The unglamorous side of being online (Part 1)

4 minute read

There are some issues and problems which can occur when trying to create or sustain an online presence. After performing some recent work with Agentpoint they thought it would be useful for me to share some of my knowledge with the audience of Business2. Often these are issues that many people either do not realise or simply do not know how to manage.

Let us begin with one of the basic essentials that everyone needs, but few really put much thought in to.

Web Hosting

Some agents will never have to worry about web hosting, because their provider handles it for them, and often their website cannot even be moved to different hosting. Sites built by providers like HubOnline fall in to this category and they handle all technical issues.

Other real estate websites can choose their own hosting, which can give the agency a bit more flexibility and possibly even save some money. You do have to be cautious however because web hosts vary from professional companies run by people who have plenty of experience to sole traders working from their garage with no staff.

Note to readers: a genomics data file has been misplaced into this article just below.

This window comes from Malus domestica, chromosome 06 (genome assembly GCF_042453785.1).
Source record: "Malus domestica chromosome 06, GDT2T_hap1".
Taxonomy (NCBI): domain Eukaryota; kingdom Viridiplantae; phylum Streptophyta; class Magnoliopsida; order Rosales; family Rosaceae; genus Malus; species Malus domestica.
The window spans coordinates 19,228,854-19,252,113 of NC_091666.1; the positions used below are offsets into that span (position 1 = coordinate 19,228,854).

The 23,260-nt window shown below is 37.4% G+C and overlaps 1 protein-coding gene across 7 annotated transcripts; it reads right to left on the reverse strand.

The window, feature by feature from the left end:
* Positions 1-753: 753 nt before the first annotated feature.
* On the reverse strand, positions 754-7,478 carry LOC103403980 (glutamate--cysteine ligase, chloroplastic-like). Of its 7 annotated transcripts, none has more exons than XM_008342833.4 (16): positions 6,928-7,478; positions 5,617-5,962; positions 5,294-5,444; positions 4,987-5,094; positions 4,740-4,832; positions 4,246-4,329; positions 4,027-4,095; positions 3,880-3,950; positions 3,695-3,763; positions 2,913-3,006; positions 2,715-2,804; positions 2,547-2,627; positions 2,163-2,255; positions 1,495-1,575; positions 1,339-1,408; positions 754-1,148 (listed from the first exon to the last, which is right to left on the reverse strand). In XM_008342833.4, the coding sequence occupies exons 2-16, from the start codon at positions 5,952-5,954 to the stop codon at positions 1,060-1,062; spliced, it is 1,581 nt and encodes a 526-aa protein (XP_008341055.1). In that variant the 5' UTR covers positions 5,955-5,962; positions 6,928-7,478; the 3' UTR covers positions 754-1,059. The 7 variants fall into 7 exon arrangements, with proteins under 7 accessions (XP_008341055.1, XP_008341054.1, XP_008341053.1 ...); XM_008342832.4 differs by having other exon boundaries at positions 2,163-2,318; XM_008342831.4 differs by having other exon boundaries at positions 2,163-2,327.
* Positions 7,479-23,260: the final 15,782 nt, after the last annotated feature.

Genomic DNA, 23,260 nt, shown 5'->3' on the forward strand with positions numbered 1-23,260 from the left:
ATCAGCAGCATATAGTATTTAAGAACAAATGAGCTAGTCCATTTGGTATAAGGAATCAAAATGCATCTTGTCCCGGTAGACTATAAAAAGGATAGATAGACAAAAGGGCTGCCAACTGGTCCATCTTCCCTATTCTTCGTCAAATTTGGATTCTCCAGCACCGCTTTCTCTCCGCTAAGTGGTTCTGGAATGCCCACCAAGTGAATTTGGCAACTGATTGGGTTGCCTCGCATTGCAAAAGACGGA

What to look for in a web host:

  • Beware unlimited hosting. Avoid any hosts that say that they give you unlimited storage or bandwidth (data transfer). It is impossible for either of those to be unlimited (unfortunately no one has invented the infinite hard drive yet) so it is just a gimmick to pull you in and is a bad sign about the quality of the host. Unlimited email addresses or databases however are fine.
  • You get what you pay for. You could pay as little as $2/month for your hosting, but when it is your business’s online presence at stake, is it really that important to save a few bucks? These hosts overfill their servers so your site is fighting against all the others to try and serve pages. For a standard agent’s website you should expect to pay between $10 and $15 per month for standard hosting.